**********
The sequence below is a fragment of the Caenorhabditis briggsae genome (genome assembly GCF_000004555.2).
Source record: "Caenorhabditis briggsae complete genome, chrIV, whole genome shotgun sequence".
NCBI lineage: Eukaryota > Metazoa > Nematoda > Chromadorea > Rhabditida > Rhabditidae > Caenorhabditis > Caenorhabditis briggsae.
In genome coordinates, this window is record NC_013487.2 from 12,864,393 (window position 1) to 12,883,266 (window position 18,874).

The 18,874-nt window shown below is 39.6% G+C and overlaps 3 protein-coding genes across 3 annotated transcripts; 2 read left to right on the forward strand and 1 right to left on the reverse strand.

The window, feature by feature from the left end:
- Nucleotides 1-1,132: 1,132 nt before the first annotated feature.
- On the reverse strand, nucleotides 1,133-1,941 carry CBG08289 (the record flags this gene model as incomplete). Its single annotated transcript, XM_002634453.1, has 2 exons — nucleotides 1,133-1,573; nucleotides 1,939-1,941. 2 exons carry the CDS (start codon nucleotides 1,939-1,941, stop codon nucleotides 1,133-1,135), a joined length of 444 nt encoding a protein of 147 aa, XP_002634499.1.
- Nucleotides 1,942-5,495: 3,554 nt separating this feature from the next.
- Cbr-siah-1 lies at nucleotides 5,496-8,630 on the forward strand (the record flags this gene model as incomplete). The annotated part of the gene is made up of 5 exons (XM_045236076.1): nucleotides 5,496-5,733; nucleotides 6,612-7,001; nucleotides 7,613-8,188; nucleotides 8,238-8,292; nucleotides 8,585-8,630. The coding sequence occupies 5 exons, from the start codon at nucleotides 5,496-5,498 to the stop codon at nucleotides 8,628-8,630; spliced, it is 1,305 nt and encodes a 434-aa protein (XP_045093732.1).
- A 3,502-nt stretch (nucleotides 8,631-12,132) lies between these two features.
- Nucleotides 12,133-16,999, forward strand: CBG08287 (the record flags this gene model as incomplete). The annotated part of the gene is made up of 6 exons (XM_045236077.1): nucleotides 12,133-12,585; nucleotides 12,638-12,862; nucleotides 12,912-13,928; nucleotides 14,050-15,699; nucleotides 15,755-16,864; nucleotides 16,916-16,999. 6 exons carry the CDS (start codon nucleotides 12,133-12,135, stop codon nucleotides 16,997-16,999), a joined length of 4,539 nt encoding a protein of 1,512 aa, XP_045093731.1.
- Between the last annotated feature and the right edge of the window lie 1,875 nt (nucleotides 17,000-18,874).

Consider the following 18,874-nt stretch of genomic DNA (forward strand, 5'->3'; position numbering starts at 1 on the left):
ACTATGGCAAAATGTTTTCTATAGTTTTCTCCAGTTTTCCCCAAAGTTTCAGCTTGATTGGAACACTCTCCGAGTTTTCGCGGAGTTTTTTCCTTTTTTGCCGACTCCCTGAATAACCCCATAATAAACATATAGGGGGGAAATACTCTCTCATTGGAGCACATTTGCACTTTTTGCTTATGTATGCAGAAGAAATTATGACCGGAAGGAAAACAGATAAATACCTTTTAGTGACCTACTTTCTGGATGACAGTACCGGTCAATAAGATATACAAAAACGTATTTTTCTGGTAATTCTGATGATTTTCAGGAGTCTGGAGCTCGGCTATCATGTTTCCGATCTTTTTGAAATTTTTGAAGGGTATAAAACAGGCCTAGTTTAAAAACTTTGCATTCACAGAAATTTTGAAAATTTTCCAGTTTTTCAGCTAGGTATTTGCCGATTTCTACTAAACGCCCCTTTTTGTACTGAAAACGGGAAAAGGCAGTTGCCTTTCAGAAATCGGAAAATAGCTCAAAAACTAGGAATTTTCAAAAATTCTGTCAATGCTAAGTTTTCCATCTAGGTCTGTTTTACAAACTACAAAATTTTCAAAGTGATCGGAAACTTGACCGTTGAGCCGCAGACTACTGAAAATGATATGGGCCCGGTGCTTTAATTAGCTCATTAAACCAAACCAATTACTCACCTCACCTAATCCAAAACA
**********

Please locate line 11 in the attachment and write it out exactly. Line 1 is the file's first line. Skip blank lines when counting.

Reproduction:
- A 3,502-nt stretch (nucleotides 8,631-12,132) lies between these two features.